Toxoplasmosis

Toxoplasmosis gondii is passed to humans through contact with infected animal feces, usually cats, or ingestion of contaminated meat. Direct contact with cats does not usually result in infection; however, stray cats or cats roaming on farms may contaminate the environment with T. gondii oocysts. In 1977, an outbreak of acute toxoplasmosis occurred in a riding stable in Atlanta that was linked to inhalation of aerosolized oocysts shed by cats in the stable. A multicenter case-control study in Europe found contact with soil was a strong risk factor for toxoplasmosis infection, attributed to 6% to 17% of primary infections in humans.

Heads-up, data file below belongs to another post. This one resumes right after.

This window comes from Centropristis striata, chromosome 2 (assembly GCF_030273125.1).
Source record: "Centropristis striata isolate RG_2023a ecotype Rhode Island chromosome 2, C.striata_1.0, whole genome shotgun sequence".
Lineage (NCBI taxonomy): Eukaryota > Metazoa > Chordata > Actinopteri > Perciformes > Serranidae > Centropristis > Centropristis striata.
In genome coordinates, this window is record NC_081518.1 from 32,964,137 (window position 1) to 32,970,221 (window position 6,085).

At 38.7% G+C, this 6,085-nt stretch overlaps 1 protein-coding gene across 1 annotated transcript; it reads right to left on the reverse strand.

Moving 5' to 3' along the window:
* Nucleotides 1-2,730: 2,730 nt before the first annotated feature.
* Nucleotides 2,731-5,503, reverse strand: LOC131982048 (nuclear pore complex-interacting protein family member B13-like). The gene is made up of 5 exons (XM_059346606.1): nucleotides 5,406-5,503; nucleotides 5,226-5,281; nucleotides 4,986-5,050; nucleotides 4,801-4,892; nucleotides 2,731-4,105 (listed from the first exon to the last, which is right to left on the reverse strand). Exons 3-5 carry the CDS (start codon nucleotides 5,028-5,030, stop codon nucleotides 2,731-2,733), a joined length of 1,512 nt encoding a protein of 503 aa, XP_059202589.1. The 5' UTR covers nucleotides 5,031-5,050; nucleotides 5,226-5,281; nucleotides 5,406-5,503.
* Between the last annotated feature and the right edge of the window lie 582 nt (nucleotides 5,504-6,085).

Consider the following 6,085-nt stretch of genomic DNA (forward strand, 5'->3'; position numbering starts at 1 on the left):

Infections during pregnancy are transplacentally transmitted to the fetus and can cause fetal death or permanent neurological damage. In the United States, sero-positivity is about 15%, but in some African countries the prevalence approaches 80%. Reports of stillbirth caused by toxoplasmosis in developed countries are rare. However, in developing countries where the prevalence may be much higher the contribution is unknown. Pregnant women should avoid contact with cat feces and wear gloves when working in soil (51).

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